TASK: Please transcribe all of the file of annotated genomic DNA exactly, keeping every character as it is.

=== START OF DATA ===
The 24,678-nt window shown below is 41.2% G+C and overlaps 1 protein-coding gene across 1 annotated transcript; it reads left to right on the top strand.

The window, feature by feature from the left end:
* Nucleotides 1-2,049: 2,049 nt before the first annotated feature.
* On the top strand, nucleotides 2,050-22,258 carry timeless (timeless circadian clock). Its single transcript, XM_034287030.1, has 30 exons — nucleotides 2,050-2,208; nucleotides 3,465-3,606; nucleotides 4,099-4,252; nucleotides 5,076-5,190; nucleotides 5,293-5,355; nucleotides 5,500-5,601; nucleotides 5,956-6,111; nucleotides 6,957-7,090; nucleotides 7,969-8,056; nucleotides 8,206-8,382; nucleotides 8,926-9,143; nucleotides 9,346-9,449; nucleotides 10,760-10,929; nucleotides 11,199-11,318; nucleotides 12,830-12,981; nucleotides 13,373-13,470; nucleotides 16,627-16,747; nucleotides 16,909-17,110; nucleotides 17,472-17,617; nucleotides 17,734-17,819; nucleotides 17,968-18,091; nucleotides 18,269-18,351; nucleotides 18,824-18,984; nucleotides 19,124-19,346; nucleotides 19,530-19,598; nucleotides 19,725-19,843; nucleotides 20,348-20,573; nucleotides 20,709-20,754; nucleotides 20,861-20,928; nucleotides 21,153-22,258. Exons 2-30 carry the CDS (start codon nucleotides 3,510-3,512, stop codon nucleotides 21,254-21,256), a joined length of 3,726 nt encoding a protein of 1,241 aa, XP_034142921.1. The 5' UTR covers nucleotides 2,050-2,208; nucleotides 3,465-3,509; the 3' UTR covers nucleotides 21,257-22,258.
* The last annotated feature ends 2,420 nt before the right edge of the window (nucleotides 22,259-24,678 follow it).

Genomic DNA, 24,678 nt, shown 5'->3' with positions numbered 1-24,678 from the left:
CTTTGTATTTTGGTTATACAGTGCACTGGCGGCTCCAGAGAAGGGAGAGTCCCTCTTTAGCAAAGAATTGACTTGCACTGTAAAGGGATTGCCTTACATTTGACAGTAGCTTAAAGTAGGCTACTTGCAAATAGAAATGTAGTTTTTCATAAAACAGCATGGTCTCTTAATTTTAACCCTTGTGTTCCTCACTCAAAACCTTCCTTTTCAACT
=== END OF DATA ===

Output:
The 24,678-nt window shown below is 41.2% G+C and overlaps 1 protein-coding gene across 1 annotated transcript; it reads left to right on the top strand.

The window, feature by feature from the left end:
* Nucleotides 1-2,049: 2,049 nt before the first annotated feature.
* On the top strand, nucleotides 2,050-22,258 carry timeless (timeless circadian clock). Its single transcript, XM_034287030.1, has 30 exons — nucleotides 2,050-2,208; nucleotides 3,465-3,606; nucleotides 4,099-4,252; nucleotides 5,076-5,190; nucleotides 5,293-5,355; nucleotides 5,500-5,601; nucleotides 5,956-6,111; nucleotides 6,957-7,090; nucleotides 7,969-8,056; nucleotides 8,206-8,382; nucleotides 8,926-9,143; nucleotides 9,346-9,449; nucleotides 10,760-10,929; nucleotides 11,199-11,318; nucleotides 12,830-12,981; nucleotides 13,373-13,470; nucleotides 16,627-16,747; nucleotides 16,909-17,110; nucleotides 17,472-17,617; nucleotides 17,734-17,819; nucleotides 17,968-18,091; nucleotides 18,269-18,351; nucleotides 18,824-18,984; nucleotides 19,124-19,346; nucleotides 19,530-19,598; nucleotides 19,725-19,843; nucleotides 20,348-20,573; nucleotides 20,709-20,754; nucleotides 20,861-20,928; nucleotides 21,153-22,258. Exons 2-30 carry the CDS (start codon nucleotides 3,510-3,512, stop codon nucleotides 21,254-21,256), a joined length of 3,726 nt encoding a protein of 1,241 aa, XP_034142921.1. The 5' UTR covers nucleotides 2,050-2,208; nucleotides 3,465-3,509; the 3' UTR covers nucleotides 21,257-22,258.
* The last annotated feature ends 2,420 nt before the right edge of the window (nucleotides 22,259-24,678 follow it).

Genomic DNA, 24,678 nt, shown 5'->3' with positions numbered 1-24,678 from the left:
CTTTGTATTTTGGTTATACAGTGCACTGGCGGCTCCAGAGAAGGGAGAGTCCCTCTTTAGCAAAGAATTGACTTGCACTGTAAAGGGATTGCCTTACATTTGACAGTAGCTTAAAGTAGGCTACTTGCAAATAGAAATGTAGTTTTTCATAAAACAGCATGGTCTCTTAATTTTAACCCTTGTGTTCCTCACTCAAAACCTTCCTTTTCAACT